Monthly Archives: April 2011

Too good to miss, does not fail: made for TV in heaven

How you do this, I don’t care, but run do not walk now to get a DVD or otherwise viewing medium of “Doc Martin.”

It’s the best thing out of Brit-humor television yet. (and probably of any TV anwhere). Trust me.

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Tongue-tied in Rochester

Sun-Times’s Rosalind Rossi and Kim Janssen pack a lot into one sentence:

At once disarming and unhelpful, the Rochester superintendent’s response seemed to reveal little beyond a healthy fear of a politician who once sent a dead fish to one of his enemies.

He’s new Chi schools chief Jean-Claude Brizard, newly hired by mayor-elect Rahm Emanuel by whom he’s been told to keep his mouth shut as accusations swirl about him

Fascism revisited

Wish I’d said it in just this way . . . . :

“I wouldn’t call it fascism exactly,
but a political system nominally controlled
by an irresponsible, dumbed down electorate
who are manipulated by dishonest, cynical, controlled mass media
that dispense the propaganda of a corrupt political establishment
can hardly be described as democracy either.”

. . . . Having said it differently back when Big O. was not quite elected president, noting that Oak Parkers were going all-out for him:

The “man of action” business is particularly foreboding. It’s a staple of fascism, of course. Mussolini, Hitler, and FDR were a mutual admiration society before the stuff hit the fan in the matter of Jewish people being rounded up and beaten up and eventually much worse-the German contribution to fascism. The political appeal was based on admiration for the strong man who brooked no opposition.


Mussolini was crafty about it and inspired admiration in “progressive” circles in this country, as he had admired American pragmatism in Woodrow Wilson, the college professor-become-president with a yen for power that puts even today’s tenured radicals to shame. Then came FDR, the roaring pragmatist, and then Hitler. Progressives, later called liberals, yet later progressives again-the name changes keep them ahead of the awareness curve-love the man of action.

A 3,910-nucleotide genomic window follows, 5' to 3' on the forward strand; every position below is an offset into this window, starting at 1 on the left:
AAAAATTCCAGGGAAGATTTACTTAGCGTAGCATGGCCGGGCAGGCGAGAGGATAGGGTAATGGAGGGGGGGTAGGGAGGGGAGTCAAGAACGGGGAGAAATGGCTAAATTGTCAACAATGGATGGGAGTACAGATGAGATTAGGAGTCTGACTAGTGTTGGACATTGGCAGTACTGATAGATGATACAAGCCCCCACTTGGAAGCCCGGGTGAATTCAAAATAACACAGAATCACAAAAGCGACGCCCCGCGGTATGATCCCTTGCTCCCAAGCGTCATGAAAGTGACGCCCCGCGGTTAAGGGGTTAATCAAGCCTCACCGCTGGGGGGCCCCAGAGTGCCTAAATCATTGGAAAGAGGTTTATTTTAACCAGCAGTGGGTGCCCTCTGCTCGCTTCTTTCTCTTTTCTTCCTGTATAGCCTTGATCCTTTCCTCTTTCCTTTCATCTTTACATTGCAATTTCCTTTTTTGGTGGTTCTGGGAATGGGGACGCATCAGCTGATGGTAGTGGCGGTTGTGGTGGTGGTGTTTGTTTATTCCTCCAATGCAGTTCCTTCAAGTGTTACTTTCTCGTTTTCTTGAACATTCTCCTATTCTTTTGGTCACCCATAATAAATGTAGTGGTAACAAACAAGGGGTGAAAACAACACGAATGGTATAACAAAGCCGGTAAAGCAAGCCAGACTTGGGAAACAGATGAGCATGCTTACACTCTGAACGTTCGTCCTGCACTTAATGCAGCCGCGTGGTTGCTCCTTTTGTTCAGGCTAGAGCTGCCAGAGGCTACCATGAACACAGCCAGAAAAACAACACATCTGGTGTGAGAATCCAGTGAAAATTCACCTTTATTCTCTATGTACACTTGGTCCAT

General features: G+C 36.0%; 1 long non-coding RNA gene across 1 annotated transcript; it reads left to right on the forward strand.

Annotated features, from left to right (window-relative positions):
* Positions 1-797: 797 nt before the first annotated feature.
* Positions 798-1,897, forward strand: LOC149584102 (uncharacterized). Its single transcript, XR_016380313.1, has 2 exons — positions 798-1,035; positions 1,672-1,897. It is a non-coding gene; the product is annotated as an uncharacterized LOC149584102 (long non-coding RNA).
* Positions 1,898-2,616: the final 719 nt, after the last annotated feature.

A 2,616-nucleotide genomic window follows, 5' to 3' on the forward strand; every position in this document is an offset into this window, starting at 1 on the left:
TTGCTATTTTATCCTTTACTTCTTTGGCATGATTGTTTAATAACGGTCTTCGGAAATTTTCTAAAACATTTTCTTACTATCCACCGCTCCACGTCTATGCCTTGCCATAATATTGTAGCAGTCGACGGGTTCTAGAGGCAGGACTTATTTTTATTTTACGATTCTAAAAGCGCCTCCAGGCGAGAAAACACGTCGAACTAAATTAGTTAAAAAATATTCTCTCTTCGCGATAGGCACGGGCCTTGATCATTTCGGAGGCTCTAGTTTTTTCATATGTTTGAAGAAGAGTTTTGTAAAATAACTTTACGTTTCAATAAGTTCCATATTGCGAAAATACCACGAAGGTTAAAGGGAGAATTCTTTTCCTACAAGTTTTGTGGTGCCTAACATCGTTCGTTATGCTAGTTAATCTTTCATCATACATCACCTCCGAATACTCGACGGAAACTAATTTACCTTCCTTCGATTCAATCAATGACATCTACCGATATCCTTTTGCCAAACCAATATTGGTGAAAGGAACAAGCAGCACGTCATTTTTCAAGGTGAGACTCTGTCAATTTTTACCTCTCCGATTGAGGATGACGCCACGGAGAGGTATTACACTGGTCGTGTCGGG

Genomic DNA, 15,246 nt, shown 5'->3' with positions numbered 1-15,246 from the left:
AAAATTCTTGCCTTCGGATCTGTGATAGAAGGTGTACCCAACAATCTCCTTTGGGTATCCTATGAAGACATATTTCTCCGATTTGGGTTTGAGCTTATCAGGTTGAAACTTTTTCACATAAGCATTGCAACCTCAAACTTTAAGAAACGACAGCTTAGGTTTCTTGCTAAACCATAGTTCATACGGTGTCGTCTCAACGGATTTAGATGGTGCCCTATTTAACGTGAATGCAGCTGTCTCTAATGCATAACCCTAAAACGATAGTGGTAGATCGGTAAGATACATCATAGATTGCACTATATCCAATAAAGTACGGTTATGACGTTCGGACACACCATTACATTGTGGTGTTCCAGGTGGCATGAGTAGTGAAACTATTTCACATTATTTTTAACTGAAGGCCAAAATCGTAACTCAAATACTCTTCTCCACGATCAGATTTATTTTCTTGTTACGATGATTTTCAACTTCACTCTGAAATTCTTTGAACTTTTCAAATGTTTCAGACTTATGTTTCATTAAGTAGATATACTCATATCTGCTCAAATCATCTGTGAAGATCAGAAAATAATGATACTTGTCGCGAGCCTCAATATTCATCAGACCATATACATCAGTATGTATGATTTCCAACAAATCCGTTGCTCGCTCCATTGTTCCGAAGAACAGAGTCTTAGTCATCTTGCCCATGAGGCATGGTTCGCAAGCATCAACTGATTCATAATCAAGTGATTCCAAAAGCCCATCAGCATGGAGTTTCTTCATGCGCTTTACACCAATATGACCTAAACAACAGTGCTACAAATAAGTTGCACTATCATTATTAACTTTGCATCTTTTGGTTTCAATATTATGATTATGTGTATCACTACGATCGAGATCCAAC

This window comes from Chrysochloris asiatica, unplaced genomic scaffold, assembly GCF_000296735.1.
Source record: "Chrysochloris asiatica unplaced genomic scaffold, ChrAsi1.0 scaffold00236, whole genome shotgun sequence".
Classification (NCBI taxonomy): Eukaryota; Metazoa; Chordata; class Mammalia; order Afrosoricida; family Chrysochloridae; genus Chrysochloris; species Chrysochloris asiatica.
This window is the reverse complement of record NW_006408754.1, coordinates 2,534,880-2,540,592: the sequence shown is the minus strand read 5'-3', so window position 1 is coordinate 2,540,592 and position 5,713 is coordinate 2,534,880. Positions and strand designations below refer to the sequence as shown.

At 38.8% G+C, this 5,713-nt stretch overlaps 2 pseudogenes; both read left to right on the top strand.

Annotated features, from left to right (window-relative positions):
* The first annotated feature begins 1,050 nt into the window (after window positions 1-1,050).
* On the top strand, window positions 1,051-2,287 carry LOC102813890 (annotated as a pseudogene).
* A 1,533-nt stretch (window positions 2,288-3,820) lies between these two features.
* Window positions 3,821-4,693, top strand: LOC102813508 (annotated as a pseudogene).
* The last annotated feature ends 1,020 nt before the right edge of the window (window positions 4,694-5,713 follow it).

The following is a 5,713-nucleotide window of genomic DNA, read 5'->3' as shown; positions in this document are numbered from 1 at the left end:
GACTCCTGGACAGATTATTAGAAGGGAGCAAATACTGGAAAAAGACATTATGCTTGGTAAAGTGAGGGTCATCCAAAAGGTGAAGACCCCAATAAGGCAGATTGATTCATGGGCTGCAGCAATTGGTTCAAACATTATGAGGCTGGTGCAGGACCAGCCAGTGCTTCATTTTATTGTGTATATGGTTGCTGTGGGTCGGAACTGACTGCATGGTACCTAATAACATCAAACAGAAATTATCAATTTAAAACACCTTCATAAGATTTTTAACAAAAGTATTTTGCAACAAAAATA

Now they have one. He’s The One, our smooth-talking Democrat presidential candidate with a yen for deciding how much you should earn before being hit with a tax hike-to “spread the wealth around,” as he unfortunately told that plumber in

Ohio.

Forget about the plumber.  It was the thought that counted — then and now. 

The third Emil breaks the traces

Emil Jones gives a talk to a Political Science...

Emil II, who puffed Obama early in the game

This Illinois state senator offers words of wisdom with implications he has not realized, I’d say.

“You can put all the laws on the books, but you can’t ever prevent anyone from committing crimes,”

said Emil Jones III, referring to cemetery regulations imposed in the wake (no pun intended) of the Burr Oak burial fiasco.

But what he says is applicable to gun laws and marijuana prohibition, among many other currently criminalized instances.  He’s an incipient libertarian?

Holy week!

Two thoughts 2/3 through the Sacred Triduum:

1. Foot-washing on Holy Thursday is a liturgical loser.  Liturgy is theatre.  You have to see it or hear it or smell it or touch it or taste it, none of which 99% of pew-sitters can do with foot-washing, which is hidden from their view in any church I have been in.  You can do it yourself, of course . . .  if you’re into that sort of thing.